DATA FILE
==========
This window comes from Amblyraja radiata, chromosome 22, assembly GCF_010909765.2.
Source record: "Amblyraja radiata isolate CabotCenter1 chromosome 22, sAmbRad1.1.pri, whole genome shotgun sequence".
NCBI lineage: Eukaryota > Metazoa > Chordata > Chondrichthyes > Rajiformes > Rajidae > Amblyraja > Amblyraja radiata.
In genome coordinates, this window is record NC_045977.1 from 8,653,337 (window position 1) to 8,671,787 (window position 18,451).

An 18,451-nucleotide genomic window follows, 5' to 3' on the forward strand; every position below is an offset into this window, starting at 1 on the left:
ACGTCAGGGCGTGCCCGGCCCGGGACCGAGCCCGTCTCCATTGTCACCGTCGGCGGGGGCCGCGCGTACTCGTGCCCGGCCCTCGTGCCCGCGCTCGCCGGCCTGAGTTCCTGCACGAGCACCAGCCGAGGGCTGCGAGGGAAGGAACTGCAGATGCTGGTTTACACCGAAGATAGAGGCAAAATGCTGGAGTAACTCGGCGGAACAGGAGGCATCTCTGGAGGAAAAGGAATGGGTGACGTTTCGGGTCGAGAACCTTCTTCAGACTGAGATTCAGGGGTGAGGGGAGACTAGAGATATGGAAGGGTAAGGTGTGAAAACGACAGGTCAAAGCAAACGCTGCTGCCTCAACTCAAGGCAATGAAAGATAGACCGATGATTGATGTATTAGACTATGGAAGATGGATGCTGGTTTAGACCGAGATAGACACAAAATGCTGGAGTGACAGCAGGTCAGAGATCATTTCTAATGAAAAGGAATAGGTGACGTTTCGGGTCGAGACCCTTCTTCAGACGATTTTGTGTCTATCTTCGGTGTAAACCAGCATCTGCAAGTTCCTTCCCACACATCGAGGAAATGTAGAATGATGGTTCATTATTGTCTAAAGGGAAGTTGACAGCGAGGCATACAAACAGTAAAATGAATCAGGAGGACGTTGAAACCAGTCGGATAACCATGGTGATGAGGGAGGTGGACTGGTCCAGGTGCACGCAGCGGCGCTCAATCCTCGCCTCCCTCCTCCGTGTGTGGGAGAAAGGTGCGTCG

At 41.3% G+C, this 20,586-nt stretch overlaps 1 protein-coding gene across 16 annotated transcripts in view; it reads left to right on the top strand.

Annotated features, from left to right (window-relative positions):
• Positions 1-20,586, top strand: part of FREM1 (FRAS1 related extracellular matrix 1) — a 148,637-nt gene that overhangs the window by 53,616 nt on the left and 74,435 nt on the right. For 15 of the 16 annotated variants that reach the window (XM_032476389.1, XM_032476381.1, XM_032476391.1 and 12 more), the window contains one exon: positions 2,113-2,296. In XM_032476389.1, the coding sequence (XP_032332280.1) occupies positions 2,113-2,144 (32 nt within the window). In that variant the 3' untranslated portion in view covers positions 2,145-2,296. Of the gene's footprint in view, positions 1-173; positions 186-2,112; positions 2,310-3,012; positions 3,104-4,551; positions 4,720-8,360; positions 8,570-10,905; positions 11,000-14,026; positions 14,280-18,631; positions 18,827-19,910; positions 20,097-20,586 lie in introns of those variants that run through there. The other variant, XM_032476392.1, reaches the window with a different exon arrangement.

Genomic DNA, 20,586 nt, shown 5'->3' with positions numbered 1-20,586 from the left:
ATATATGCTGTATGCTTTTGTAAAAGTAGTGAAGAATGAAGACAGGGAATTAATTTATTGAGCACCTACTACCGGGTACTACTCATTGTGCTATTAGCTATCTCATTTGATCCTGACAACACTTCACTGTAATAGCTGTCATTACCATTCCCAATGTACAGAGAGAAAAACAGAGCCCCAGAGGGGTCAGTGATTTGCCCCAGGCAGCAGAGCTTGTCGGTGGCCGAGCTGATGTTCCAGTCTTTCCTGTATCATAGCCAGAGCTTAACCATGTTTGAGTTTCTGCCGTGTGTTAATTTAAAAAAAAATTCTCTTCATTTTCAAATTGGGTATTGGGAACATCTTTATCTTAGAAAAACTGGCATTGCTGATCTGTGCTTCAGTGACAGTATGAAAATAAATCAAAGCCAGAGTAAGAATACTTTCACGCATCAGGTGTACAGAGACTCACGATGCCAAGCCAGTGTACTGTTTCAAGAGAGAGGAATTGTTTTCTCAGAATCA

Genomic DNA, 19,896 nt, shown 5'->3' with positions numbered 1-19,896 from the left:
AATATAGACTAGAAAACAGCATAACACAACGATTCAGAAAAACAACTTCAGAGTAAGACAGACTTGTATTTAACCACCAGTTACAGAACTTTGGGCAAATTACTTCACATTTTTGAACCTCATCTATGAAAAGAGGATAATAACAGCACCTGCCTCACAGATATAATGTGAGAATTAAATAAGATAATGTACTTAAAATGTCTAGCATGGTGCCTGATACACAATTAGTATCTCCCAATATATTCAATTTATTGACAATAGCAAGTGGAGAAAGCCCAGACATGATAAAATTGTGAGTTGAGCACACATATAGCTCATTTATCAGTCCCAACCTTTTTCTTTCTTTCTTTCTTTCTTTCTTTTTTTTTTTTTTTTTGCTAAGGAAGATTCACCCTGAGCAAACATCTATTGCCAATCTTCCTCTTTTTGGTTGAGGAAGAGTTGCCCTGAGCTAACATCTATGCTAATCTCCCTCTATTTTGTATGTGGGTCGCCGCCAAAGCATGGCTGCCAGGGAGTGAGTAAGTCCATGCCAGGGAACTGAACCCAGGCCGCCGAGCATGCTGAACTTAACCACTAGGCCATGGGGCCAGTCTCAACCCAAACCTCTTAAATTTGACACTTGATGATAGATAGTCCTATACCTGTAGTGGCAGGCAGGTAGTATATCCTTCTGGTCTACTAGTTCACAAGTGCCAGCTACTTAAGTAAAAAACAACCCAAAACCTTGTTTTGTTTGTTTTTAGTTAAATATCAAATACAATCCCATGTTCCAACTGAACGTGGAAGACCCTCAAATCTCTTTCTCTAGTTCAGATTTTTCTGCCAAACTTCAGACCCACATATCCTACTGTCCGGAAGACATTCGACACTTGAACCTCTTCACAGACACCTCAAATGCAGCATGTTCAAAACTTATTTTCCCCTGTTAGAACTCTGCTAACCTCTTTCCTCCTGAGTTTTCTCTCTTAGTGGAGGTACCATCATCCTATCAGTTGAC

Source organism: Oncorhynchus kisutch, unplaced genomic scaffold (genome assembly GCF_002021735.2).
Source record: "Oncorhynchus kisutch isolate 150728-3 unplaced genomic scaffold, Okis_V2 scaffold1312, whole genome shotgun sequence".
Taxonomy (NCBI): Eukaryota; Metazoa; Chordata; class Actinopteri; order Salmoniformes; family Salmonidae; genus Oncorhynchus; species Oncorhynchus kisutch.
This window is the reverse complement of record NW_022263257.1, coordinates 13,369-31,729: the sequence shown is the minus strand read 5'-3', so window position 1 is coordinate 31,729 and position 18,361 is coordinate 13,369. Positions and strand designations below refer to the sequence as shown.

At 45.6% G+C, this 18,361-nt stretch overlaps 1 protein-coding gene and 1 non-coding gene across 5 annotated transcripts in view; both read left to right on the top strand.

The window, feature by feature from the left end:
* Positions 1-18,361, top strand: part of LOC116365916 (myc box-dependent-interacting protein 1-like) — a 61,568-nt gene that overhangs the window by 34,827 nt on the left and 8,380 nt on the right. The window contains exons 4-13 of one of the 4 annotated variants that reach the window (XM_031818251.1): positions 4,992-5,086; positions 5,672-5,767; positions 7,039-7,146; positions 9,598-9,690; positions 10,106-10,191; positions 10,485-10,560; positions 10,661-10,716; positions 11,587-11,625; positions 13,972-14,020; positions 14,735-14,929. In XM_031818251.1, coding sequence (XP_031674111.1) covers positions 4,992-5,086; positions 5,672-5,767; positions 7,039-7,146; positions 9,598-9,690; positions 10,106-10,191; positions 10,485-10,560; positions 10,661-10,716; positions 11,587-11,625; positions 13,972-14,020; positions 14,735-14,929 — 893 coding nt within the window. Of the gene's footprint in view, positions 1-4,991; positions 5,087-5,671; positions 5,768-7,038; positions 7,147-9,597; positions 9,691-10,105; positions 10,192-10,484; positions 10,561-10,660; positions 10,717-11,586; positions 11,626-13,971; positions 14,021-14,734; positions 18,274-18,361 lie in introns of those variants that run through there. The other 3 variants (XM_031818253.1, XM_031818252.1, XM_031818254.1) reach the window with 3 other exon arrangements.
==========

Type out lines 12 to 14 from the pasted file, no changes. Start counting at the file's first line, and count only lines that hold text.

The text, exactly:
Genomic DNA, 19,896 nt, shown 5'->3' with positions numbered 1-19,896 from the left:
AATATAGACTAGAAAACAGCATAACACAACGATTCAGAAAAACAACTTCAGAGTAAGACAGACTTGTATTTAACCACCAGTTACAGAACTTTGGGCAAATTACTTCACATTTTTGAACCTCATCTATGAAAAGAGGATAATAACAGCACCTGCCTCACAGATATAATGTGAGAATTAAATAAGATAATGTACTTAAAATGTCTAGCATGGTGCCTGATACACAATTAGTATCTCCCAATATATTCAATTTATTGACAATAGCAAGTGGAGAAAGCCCAGACATGATAAAATTGTGAGTTGAGCACACATATAGCTCATTTATCAGTCCCAACCTTTTTCTTTCTTTCTTTCTTTCTTTCTTTTTTTTTTTTTTTTTGCTAAGGAAGATTCACCCTGAGCAAACATCTATTGCCAATCTTCCTCTTTTTGGTTGAGGAAGAGTTGCCCTGAGCTAACATCTATGCTAATCTCCCTCTATTTTGTATGTGGGTCGCCGCCAAAGCATGGCTGCCAGGGAGTGAGTAAGTCCATGCCAGGGAACTGAACCCAGGCCGCCGAGCATGCTGAACTTAACCACTAGGCCATGGGGCCAGTCTCAACCCAAACCTCTTAAATTTGACACTTGATGATAGATAGTCCTATACCTGTAGTGGCAGGCAGGTAGTATATCCTTCTGGTCTACTAGTTCACAAGTGCCAGCTACTTAAGTAAAAAACAACCCAAAACCTTGTTTTGTTTGTTTTTAGTTAAATATCAAATACAATCCCATGTTCCAACTGAACGTGGAAGACCCTCAAATCTCTTTCTCTAGTTCAGATTTTTCTGCCAAACTTCAGACCCACATATCCTACTGTCCGGAAGACATTCGACACTTGAACCTCTTCACAGACACCTCAAATGCAGCATGTTCAAAACTTATTTTCCCCTGTTAGAACTCTGCTAACCTCTTTCCTCCTGAGTTTTCTCTCTTAGTGGAGGTACCATCATCCTATCAGTTGAC

Source organism: Oncorhynchus kisutch, unplaced genomic scaffold (genome assembly GCF_002021735.2).